The Global Philanthropy Tracker measures giving across borders from countries at all stages of economic development, while also highlighting the collaborative partnerships and infrastructure that support cross-border efforts across the globe. In doing so, the Global Philanthropy Tracker is the first of its kind to offer a holistic view of the scale and scope of cross-border giving worldwide.
Measuring cross-border giving
The report examines the sources and magnitude of cross-border giving—including official development assistance (ODA), philanthropic giving, and other private investments—from 47 economies around the world.
The Global Philanthropy Tracker was previously published by the renowned Hudson Institute since 2006, under the title The Index of Global Philanthropy and Remittances.View the 2020 Global Philanthropy Tracker
Key findings from the 2020 report
- In 2018, the 47 economies included in the report contributed USD 68 billion in philanthropic outflows and a combined USD 834 billion through all of the four cross-border flows, including philanthropic outflows, ODA, remittances, and private capital investment.
- Private sources contributed USD 658 billion across national borders in 2018, nearly four times the amount of ODA.
- Cross-border philanthropy will have an increasingly significant role in the international arena than ever before due to three major trends:
- A global increase of middle-income and high net worth individuals and diaspora communities will likely lead to more engagement in cross-border philanthropy.
- The rapid advancement and application of new information and communication technologies will make cross-border charitable donations easier, faster, and safer.
- The new and ongoing challenges that societies face across the world require more effective collaboration across sectors and countries.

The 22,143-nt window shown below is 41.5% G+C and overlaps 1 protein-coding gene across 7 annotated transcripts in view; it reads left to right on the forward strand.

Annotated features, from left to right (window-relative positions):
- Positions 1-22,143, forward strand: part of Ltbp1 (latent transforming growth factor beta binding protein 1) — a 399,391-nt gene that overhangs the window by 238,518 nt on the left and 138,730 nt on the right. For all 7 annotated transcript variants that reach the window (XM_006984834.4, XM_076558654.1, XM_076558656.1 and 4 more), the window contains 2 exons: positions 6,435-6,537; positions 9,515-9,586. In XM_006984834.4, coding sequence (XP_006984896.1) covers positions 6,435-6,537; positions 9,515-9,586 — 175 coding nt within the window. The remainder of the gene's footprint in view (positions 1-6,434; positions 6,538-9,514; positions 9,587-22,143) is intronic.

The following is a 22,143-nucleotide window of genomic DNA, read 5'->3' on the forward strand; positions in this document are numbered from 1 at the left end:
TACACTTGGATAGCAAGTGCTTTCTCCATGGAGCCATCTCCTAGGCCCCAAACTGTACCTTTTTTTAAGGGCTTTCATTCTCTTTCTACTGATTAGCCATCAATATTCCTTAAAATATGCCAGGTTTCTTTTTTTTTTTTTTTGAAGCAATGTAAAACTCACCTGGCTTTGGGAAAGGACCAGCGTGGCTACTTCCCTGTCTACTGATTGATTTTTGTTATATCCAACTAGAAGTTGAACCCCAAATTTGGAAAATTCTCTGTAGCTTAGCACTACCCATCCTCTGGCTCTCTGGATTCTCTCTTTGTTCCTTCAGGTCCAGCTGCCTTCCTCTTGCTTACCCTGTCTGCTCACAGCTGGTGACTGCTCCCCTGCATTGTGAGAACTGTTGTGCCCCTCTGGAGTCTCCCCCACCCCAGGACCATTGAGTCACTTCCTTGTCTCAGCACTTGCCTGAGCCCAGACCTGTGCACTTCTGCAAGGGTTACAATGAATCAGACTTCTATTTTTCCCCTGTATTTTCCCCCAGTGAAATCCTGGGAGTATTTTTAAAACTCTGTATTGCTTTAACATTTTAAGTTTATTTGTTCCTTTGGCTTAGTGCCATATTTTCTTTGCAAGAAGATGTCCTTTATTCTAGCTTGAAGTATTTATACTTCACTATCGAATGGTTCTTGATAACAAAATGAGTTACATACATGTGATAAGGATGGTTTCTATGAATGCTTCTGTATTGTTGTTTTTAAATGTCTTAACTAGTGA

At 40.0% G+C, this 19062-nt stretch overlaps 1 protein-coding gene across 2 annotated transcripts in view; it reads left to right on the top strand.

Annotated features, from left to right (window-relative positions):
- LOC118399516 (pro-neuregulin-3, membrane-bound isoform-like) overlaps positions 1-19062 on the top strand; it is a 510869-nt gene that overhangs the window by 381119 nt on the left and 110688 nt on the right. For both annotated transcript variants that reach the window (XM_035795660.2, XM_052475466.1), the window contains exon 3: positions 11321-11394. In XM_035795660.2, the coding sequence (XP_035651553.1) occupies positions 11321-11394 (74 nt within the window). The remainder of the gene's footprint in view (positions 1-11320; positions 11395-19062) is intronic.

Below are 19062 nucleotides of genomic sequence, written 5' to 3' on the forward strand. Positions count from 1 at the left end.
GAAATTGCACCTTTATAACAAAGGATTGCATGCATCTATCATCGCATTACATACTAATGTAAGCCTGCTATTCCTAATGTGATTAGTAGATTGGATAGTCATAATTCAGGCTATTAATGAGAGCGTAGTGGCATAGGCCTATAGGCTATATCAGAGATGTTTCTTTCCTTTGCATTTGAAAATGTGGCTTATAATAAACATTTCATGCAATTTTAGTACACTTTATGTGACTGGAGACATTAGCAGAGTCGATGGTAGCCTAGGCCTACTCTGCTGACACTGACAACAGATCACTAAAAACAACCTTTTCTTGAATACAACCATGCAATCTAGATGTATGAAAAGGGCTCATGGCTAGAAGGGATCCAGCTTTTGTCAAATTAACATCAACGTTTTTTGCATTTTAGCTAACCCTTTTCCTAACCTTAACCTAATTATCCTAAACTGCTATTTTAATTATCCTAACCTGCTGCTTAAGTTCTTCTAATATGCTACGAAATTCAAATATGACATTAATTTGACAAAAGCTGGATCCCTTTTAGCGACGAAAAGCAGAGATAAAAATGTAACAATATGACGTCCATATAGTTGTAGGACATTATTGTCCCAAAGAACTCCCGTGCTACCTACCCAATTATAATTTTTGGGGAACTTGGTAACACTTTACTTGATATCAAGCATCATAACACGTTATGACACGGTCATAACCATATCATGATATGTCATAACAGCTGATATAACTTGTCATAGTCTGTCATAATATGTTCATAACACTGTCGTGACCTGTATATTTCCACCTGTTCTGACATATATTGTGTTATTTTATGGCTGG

- Worldwide, only 18 countries had relatively high-quality data on aggregate amounts of philanthropic outflows.
- Only 18 economies had available data on the charitable causes supported by cross-border giving, and only Denmark had specific information explicitly aligning with the United Nations’ Sustainable Development Goals.
- Only 16 economies published information on the recipient regions of philanthropic outflows, and only 4 of these countries—Nigeria, South Korea, Tanzania, and the United Arab Emirates—had data by recipient country.
- The GPT calls for better data availability and access on cross-border philanthropy in order to improve understanding of global philanthropy and increase its effectiveness globally.
- The 47 economies that had available data on philanthropic outflows encompass countries with different levels of development. In general, high-income economies tend to have more comprehensive data on cross-border giving.
- The landscape of cross-border philanthropy has changed drastically over the past few decades. Low- and middle-income countries have also become contributors to global development, enabling more collaborations and innovative approaches to increasing global challenges.
Impact of the Global Philanthropy Tracker
This research reframes the discussion about the roles of official development assistance and private philanthropy by showing that the full scale of a country’s generosity is measured not just by government aid, but also private giving.
The Global Philanthropy Tracker serves as a comprehensive yardstick for global giving that helps illustrate the indispensable role that philanthropy plays in building communities globally. With this data, we can identify and highlight important charitable trends that help all stakeholders improve upon our philanthropic system and, most importantly, act as a catalyst for increasing cross-border giving.